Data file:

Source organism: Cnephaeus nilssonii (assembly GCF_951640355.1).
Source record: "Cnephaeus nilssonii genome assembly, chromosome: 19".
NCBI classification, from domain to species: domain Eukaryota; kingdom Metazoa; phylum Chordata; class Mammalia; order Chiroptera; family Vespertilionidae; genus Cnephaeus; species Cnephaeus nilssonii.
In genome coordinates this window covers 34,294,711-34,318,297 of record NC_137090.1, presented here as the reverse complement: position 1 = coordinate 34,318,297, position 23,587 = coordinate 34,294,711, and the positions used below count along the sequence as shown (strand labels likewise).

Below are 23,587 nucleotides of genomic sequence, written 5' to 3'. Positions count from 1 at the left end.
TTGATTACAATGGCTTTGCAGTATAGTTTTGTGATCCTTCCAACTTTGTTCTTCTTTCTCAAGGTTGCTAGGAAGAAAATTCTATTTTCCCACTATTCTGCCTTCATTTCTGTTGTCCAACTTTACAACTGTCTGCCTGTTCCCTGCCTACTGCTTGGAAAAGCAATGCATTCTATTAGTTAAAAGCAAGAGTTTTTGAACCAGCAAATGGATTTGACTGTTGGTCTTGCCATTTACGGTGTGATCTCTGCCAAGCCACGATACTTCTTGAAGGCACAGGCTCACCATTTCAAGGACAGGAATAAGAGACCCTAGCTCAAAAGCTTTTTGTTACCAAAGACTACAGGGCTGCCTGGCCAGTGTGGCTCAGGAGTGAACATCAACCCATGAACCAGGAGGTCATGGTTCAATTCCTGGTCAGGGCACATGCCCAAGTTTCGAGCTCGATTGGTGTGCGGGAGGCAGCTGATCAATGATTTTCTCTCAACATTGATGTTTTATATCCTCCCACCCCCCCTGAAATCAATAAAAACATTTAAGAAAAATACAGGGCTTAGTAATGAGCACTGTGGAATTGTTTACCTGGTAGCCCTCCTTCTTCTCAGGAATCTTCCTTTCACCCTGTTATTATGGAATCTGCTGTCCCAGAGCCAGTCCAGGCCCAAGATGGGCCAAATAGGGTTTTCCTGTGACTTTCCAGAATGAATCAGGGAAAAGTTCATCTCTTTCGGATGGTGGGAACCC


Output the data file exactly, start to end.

Source organism: Cnephaeus nilssonii (assembly GCF_951640355.1).
Source record: "Cnephaeus nilssonii genome assembly, chromosome: 19".
NCBI classification, from domain to species: domain Eukaryota; kingdom Metazoa; phylum Chordata; class Mammalia; order Chiroptera; family Vespertilionidae; genus Cnephaeus; species Cnephaeus nilssonii.
In genome coordinates this window covers 34,294,711-34,318,297 of record NC_137090.1, presented here as the reverse complement: position 1 = coordinate 34,318,297, position 23,587 = coordinate 34,294,711, and the positions used below count along the sequence as shown (strand labels likewise).

Below are 23,587 nucleotides of genomic sequence, written 5' to 3'. Positions count from 1 at the left end.
TTGATTACAATGGCTTTGCAGTATAGTTTTGTGATCCTTCCAACTTTGTTCTTCTTTCTCAAGGTTGCTAGGAAGAAAATTCTATTTTCCCACTATTCTGCCTTCATTTCTGTTGTCCAACTTTACAACTGTCTGCCTGTTCCCTGCCTACTGCTTGGAAAAGCAATGCATTCTATTAGTTAAAAGCAAGAGTTTTTGAACCAGCAAATGGATTTGACTGTTGGTCTTGCCATTTACGGTGTGATCTCTGCCAAGCCACGATACTTCTTGAAGGCACAGGCTCACCATTTCAAGGACAGGAATAAGAGACCCTAGCTCAAAAGCTTTTTGTTACCAAAGACTACAGGGCTGCCTGGCCAGTGTGGCTCAGGAGTGAACATCAACCCATGAACCAGGAGGTCATGGTTCAATTCCTGGTCAGGGCACATGCCCAAGTTTCGAGCTCGATTGGTGTGCGGGAGGCAGCTGATCAATGATTTTCTCTCAACATTGATGTTTTATATCCTCCCACCCCCCCTGAAATCAATAAAAACATTTAAGAAAAATACAGGGCTTAGTAATGAGCACTGTGGAATTGTTTACCTGGTAGCCCTCCTTCTTCTCAGGAATCTTCCTTTCACCCTGTTATTATGGAATCTGCTGTCCCAGAGCCAGTCCAGGCCCAAGATGGGCCAAATAGGGTTTTCCTGTGACTTTCCAGAATGAATCAGGGAAAAGTTCATCTCTTTCGGATGGTGGGAACCC